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The Terrorism Will Be Digital

Let’s start with some honesty, I (Michael C) hate articles about cyber-warfare. I hate articles warning of the “next cyber attack” in the U.S. I hate articles warning about the dangers of terrorism in general, but more specifically, I hate articles warning that “cyber-terrorism” will cause the next 9/11.

Like this one or this one or this one or this one or this one. Search cyber and 9/11; that generates 26 million results. Just last night, 60 Minutes headlined their show with the Stuxnet virus. Conversely, I love articles dissecting the cyber threat, like Thomas Rid’s “Think Again: Cyberwar”. Until today, we have avoided dissecting the “cyber-war/warfare/terrorism” issue, instead settling for articles about our lack of hiring the right people to build our cyber defenses.
   
Still...and I cannot believe that I am about to write this...I think...I have finally been convinced...that the next 9/11 or Pearl Harbor will be...a cyber-attack.

Here’s why: though I think interested groups (politicians searching for funding, contractors also in search of funding, and media watchers in search of a good story) over-hype the threat of cyber-warfare, cyber-terrorism, and cyber-attacks, the US, for the most part, is still not prepared for it. More importantly, a cyber-attack would succeed for the same reason the terrorists succeeded on 9/11. September 11th didn’t become 9/11 because it involved planes, or because of the death toll, or even because Muslims attacked us. Forget the who, what, when, where and how.

9/11 was 9/11 because of the why. We weren’t ready for it. It was shocking. Throughout history, terrorism has shocked governments into action through surprising violence. In Munich in 1972, terrorists take members of the Israeli Olympic team hostage. Hostage situations become the go-to terror attack. As a result, from metropolitan police departments to the FBI to the Army, in every country, everyone fields a hostage rescue team. Hostage taking goes out of style.

Then come bombings. The World Trade center the first time, then the Federal building in Oklahoma City. Now most public buildings have subtle, but impenetrable anti-terrorism measures. More importantly, we beefed up security and aggressively targeted al Qaeda everywhere on the globe. Then terrorists hijacked planes and flew them into buildings. As a result, future passengers on a captured airliner would defend themselves against terrorists. Since 9/11, al Qaeda hasn’t launched a single coordinated terrorist attack in the U.S.; instead, we have lone wolves who can’t even light their own underwear on fire.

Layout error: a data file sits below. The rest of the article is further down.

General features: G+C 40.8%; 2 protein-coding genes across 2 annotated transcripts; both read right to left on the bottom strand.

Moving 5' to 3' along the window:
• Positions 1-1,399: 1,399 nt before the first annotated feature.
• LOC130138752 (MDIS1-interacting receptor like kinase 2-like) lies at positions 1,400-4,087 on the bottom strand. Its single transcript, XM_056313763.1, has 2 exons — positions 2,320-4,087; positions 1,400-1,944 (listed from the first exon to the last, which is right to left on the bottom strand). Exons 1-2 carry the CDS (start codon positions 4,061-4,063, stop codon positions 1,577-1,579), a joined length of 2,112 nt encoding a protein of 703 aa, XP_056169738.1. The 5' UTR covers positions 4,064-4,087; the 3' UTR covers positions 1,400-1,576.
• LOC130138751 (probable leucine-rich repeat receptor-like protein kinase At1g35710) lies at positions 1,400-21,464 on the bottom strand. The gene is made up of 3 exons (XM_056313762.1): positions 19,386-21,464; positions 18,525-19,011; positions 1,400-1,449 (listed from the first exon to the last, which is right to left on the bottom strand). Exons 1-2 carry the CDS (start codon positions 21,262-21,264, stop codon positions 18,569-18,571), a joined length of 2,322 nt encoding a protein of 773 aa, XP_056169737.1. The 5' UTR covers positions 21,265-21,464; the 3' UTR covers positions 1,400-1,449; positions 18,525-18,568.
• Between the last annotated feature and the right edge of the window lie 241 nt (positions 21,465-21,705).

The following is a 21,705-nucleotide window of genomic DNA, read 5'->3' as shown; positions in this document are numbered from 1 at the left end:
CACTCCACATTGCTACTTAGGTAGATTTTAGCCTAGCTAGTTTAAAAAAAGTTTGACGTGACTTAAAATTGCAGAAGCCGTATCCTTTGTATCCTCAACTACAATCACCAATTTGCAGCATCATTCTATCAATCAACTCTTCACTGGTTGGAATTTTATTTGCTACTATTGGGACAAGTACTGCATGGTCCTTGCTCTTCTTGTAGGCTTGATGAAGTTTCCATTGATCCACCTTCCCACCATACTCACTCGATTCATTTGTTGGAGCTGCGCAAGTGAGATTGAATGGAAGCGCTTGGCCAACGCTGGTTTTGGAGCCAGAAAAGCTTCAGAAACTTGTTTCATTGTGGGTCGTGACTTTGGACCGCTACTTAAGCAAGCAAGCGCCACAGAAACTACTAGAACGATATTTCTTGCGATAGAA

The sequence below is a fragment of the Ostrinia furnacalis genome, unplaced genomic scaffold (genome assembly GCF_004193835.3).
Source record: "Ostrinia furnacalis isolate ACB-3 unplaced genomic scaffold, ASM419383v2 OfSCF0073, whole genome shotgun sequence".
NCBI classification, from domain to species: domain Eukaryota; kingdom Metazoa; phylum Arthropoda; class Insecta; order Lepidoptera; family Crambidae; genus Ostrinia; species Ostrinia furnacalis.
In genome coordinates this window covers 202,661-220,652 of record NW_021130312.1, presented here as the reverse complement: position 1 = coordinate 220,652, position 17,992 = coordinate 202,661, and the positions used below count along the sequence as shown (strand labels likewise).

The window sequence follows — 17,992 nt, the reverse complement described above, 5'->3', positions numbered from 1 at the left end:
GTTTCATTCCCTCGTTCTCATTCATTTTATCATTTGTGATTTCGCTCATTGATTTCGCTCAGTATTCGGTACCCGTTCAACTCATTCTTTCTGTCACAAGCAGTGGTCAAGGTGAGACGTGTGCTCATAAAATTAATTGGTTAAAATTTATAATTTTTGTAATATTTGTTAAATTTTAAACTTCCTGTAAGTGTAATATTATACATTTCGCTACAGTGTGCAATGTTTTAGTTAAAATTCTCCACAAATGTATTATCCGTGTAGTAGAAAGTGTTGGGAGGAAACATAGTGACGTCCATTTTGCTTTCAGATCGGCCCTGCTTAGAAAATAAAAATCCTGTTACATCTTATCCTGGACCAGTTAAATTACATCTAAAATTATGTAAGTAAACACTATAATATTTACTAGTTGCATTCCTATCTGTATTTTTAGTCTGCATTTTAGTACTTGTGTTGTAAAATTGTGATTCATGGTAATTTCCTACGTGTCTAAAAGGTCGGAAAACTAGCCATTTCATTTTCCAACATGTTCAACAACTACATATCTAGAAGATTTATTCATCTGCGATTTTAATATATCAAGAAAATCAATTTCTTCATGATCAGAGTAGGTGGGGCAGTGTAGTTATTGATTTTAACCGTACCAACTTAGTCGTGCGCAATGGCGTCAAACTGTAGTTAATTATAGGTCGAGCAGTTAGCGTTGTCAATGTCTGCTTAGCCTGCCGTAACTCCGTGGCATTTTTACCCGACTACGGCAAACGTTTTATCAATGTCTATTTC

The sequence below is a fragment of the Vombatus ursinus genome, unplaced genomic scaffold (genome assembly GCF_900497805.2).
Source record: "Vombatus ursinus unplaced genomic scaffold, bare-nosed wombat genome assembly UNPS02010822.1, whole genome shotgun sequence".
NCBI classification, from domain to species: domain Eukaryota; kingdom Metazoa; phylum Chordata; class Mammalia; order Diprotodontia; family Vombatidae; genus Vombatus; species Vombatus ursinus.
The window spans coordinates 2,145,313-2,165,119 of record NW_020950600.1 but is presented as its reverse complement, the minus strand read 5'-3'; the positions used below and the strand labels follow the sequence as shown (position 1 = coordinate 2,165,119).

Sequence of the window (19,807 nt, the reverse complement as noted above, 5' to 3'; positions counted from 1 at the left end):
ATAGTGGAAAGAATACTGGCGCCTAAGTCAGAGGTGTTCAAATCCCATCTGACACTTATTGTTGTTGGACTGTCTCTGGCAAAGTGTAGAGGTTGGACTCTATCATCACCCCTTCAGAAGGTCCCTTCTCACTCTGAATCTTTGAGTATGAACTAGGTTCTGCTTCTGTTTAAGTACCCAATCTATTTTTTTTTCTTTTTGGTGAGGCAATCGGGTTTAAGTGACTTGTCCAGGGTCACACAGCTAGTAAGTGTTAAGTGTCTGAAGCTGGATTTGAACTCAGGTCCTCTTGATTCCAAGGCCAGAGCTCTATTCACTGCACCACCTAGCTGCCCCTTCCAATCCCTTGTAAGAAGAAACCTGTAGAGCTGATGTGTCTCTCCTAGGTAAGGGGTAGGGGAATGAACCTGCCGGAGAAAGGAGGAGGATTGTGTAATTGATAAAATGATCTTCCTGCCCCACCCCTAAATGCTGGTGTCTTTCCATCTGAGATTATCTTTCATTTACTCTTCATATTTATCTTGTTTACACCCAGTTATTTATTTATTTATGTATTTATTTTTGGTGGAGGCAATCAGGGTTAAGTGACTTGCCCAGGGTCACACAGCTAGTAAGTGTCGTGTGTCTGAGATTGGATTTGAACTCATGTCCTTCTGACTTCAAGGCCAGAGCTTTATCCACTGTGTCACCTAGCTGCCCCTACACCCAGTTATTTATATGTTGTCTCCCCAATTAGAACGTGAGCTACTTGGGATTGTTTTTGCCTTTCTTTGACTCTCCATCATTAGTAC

So, when experts discuss the threat of Al Qaeda, I shrug. The next 9/11 won’t come from a threat we already expect. Al Qaeda or an affiliate might still launch a terror attack in the U.S, but it won’t be on the scale of 9/11, and more importantly, it won’t shock anyone. However, if Al Qaeda hoarded away a dozen or so hackers in a compound and let them develop the world’s most dangerous computer virus...that might worry me.

As Mark Bowden--of Black Hawk Down fame--writes in Worm: The First Digital World War about the Conflicker virus, a truly coordinated and unexpected virus could do real harm. The Conflicker virus seems ten times more dangerous than any terror attack. Imagine the Stuxnet worm without any restraint hitting every (or just some) power plant in the U.S. or world. Even with the (seemingly) never ending news stories, most Americans would not expect this type of attack, so it would qualify as “surprising” and “shocking”. If you can’t get the book, this Fresh Air article is a good summary.

Worst yet, law enforcement ignores the dis-enfranchised people who could conceivably try to cause havoc with a cyber-attack. From the far political right to the far political left--libertarian to anarchist--I could see a group dedicated simply to overthrowing the system using a cyber-terror attack, and these Americans would likely have the cyber know-how. Despite some investigations into domestic terrorism, the Department of Homeland Security and the Federal Bureau of Investigation spend an overwhelming amount of time tracking suspected Muslim terrorists.

So two final thoughts. First, the government is not the best actor to stop cyber-terrorism. Bureaucracies move slowly, and intelligence agencies move slower than any of them. Moreover, politicians only care about Al Qaeda because of its tremendous Q score. I just don’t see the government reacting until a cyber-9/11 happens.

Second, this is a prediction. And I recognize that. So let’s say that this isn’t 100% going to happen, and I won’t put a date on it. It probably won’t happen soon. In fact, it probably won’t happen for dozens of years. But if another 9/11 happens, it won’t be planes or bombs, it will be digital.